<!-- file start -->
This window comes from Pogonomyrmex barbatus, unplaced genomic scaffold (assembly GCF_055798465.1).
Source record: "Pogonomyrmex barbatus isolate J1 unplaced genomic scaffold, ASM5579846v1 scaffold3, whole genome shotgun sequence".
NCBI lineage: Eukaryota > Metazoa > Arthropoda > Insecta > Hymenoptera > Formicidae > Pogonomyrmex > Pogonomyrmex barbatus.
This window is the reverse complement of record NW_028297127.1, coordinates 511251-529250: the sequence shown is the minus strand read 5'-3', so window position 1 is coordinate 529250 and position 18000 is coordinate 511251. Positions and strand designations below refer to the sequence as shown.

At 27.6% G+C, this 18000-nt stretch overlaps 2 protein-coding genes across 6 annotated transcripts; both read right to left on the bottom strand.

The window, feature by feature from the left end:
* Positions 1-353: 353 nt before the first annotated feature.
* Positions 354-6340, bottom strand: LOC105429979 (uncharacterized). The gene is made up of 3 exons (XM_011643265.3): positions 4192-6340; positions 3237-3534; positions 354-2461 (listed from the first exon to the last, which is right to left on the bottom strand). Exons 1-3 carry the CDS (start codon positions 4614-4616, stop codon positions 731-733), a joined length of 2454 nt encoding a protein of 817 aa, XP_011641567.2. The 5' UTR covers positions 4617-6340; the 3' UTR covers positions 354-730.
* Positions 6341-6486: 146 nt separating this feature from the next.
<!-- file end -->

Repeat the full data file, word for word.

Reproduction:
This window comes from Pogonomyrmex barbatus, unplaced genomic scaffold (assembly GCF_055798465.1).
Source record: "Pogonomyrmex barbatus isolate J1 unplaced genomic scaffold, ASM5579846v1 scaffold3, whole genome shotgun sequence".
NCBI lineage: Eukaryota > Metazoa > Arthropoda > Insecta > Hymenoptera > Formicidae > Pogonomyrmex > Pogonomyrmex barbatus.
This window is the reverse complement of record NW_028297127.1, coordinates 511251-529250: the sequence shown is the minus strand read 5'-3', so window position 1 is coordinate 529250 and position 18000 is coordinate 511251. Positions and strand designations below refer to the sequence as shown.

At 27.6% G+C, this 18000-nt stretch overlaps 2 protein-coding genes across 6 annotated transcripts; both read right to left on the bottom strand.

The window, feature by feature from the left end:
* Positions 1-353: 353 nt before the first annotated feature.
* Positions 354-6340, bottom strand: LOC105429979 (uncharacterized). The gene is made up of 3 exons (XM_011643265.3): positions 4192-6340; positions 3237-3534; positions 354-2461 (listed from the first exon to the last, which is right to left on the bottom strand). Exons 1-3 carry the CDS (start codon positions 4614-4616, stop codon positions 731-733), a joined length of 2454 nt encoding a protein of 817 aa, XP_011641567.2. The 5' UTR covers positions 4617-6340; the 3' UTR covers positions 354-730.
* Positions 6341-6486: 146 nt separating this feature from the next.